In spring 2022, the Frankfurt-based, family-owned logistics company, Quick Cargo Service, expanded its business activities to Eastern Europe. New stations have been established in Romania, Hungary, Slovakia, and Poland, offering sea freight, overland transport, and customs clearance services in addition to air freight transport. Reason enough to ask David Kondor (DK), head of QCS’s Hungarian branch, how business has been going since spring. We met the Managing Director at Budapest Airport.
Focusing on SMEs
CFG: David, QCS Hungary is active since May. How has your business performed so far?
DK: Surprisingly well. Despite being operational only since May, we already need to up our staff and are looking for a larger office. This is necessary because we significantly exceeded our original business plans. We managed to contract numerous mid-sized companies that were not satisfied with services rendered by the big boys. Their feeling was that they sat in row three or even four, because the large players focus mainly on big accounts. So, they felt too little attention was paid to them, for example when it came to developing tailored logistical solutions for critical and sensitive products. We gladly welcomed these customers as we are primarily targeting SMEs. Meanwhile we are better known in the local market, so even multinational companies are knocking on our doors. This is certainly also due to the fact that our employees have comprehensive know-how and market expertise. I thank all our team members for their market knowledge and tremendous effort day after day. They are very enthusiastic and perform an amazing job.
Air freight tops other modes
CFG: You offer the market tailored solutions in air, ocean freight, surface transportation or as an optional combination. What’s the ratio of these modes?
DK: We stand on three legs, to put it briefly. Air freight accounts for 50% of our sales in Hungary, ocean 25 %, and the same applies to surface transportation, mainly Eurasian rail freight solutions.
CFG: Although air freight ranks first, you decided to set up your office in downtown Budapest, not at Budapest Airport’s Cargo City. Why?
DK: Because of our people. They are our most valuable asset. No doubt, BUD Airport is a good place to work, but the area is not a first choice to settle. Younger people, in particular, want to be where the action is. And the place to be is downtown Budapest. We thought that this is the better option compared to choosing BUD’s forwarding building on airport, located roughly 25 kilometers distant from Budapest’s city center, in which to accommodate our office. Given these circumstances, we decided to rent office space in downtown and run our business from there. We need people who identify with their job, the environment, and the company. Only then can a positive working atmosphere be created and maintained. By the way, we also offer our colleagues the option of remote work, if it is compatible with their tasks. This hybrid model is well accepted. In any case, we know from discussions and reactions that our staff very much appreciates the fact that we have settled in downtown. The value-added services for import or export shipments are provided by a local partner that is based in BUD Cargo City. Over the mid-term, however, we are considering starting own warehouse operations at BUD Cargo City, provided volumes keep growing.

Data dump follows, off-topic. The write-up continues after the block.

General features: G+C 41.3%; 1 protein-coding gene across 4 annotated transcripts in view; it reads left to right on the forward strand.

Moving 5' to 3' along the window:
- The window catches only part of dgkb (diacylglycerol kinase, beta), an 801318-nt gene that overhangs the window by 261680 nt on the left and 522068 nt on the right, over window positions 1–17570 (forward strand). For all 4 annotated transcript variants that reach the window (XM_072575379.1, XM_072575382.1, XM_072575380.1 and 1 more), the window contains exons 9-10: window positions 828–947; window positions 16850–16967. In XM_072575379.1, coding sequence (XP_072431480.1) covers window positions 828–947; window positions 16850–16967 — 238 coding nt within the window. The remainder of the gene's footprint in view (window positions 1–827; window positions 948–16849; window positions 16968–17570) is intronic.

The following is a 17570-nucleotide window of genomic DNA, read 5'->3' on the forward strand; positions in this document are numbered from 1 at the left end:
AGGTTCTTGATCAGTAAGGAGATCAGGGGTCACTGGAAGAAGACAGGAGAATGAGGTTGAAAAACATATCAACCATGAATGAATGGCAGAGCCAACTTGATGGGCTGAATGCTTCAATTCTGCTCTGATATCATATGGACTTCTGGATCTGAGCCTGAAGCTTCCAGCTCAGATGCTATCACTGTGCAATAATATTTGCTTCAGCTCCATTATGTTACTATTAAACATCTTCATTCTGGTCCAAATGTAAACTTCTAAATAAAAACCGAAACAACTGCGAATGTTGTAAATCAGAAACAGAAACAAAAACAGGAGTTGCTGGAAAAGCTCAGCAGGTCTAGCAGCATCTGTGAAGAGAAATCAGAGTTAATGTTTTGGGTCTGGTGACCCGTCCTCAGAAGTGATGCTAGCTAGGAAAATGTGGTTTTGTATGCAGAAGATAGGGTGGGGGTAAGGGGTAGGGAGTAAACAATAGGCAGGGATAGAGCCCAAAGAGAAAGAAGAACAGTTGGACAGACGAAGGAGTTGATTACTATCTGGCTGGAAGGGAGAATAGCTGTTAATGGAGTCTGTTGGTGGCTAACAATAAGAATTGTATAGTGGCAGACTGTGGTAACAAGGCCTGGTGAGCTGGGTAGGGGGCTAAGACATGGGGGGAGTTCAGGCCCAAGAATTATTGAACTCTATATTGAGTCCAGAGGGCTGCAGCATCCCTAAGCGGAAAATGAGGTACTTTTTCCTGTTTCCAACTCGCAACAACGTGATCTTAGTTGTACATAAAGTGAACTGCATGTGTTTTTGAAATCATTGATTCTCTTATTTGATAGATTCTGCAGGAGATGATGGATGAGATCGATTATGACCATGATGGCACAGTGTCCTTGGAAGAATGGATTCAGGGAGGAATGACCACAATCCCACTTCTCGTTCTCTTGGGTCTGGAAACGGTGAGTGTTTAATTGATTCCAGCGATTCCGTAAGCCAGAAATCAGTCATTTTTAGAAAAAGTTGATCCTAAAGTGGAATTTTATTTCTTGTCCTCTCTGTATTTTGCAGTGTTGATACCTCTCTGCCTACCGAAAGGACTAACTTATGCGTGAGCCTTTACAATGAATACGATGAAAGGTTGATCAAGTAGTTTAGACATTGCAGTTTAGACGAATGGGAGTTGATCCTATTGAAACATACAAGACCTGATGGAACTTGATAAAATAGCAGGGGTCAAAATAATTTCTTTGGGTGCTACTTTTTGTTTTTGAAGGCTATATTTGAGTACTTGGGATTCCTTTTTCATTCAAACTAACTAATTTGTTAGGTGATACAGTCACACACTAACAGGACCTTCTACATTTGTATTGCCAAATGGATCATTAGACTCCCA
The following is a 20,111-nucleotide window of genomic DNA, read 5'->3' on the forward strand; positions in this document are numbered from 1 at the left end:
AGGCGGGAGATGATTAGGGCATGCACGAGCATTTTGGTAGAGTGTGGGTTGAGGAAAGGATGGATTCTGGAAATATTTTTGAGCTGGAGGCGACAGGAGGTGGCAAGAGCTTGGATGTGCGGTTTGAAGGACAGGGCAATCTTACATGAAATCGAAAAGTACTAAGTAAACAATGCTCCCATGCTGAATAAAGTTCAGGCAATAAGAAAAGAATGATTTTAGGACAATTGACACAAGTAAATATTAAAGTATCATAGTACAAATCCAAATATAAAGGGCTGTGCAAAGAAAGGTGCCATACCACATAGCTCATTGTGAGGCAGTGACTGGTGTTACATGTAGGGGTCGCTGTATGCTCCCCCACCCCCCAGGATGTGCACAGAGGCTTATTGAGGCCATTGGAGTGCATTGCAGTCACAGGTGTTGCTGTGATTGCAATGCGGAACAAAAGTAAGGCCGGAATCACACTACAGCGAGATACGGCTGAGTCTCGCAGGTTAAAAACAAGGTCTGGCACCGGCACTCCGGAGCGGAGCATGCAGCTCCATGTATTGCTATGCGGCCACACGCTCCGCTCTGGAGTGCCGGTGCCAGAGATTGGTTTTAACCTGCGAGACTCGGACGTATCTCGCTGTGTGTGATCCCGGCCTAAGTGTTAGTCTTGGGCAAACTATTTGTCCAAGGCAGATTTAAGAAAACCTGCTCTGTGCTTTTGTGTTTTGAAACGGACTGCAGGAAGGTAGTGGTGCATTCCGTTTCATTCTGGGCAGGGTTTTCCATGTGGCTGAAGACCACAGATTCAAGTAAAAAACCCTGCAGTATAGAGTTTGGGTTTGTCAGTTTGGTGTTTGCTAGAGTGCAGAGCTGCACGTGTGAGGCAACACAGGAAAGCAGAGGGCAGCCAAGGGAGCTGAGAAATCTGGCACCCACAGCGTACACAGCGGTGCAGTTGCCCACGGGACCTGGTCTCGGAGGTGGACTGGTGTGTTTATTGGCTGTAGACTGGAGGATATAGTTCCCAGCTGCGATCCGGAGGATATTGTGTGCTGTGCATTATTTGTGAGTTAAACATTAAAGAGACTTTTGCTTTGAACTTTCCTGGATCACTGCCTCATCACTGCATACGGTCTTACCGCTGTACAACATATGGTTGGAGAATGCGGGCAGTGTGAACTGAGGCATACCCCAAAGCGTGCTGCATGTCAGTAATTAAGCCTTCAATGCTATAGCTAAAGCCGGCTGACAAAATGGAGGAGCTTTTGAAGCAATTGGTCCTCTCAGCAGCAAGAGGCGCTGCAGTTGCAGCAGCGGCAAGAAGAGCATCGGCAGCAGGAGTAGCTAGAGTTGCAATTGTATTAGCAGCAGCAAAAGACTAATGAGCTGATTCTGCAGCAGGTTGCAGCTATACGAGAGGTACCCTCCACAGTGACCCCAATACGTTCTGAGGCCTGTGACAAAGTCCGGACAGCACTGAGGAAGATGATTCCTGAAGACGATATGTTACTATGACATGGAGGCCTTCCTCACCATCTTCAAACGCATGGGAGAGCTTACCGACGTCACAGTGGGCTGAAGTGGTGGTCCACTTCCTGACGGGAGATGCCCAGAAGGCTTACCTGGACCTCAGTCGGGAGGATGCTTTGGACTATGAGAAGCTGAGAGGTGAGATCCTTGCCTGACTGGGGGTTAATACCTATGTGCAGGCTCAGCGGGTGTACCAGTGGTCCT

Staff urgently needed
CFG: In most parts of Western Europe, there is a shortage of staff. This is a complaint heard from many ground handlers at airports, for instance. What is the situation at Budapest Airport?
DK: At BUD, cargo volumes are increasing very fast. However, the number of floor employees is not keeping pace with this growth. To compensate for the missing workforce, multiple shifts were introduced a while ago. Delivering customers first class service has become a daily struggle due to the lack of ground handling staff. This bottleneck situation puts a lot of pressure on the handlers’ side. The pandemic situation and its ripple effects on the one side, and fast-growing volumes at the same time, are posing a challenge. But we are positive that we can maintain our current high service level and up our competitiveness. We very clearly see the efforts done to improve the handling procedures, supporting our aim to offer our customers the best possible service.
Paperwork is an unnecessary time killer, and is still quite common in Hungarian transportation, binding a lot of administrative staff. This, we all need to rethink and improve by digitalizing daily business processes, standardizing them. I like to point out that BUD’s Airport management is strongly supporting this aim. We all need to improve efficiency to compensate the lack of manpower and emphasize the dynamic of freight forwarding to make it attractive for young talent.
CFG: Thank you David for your insights.
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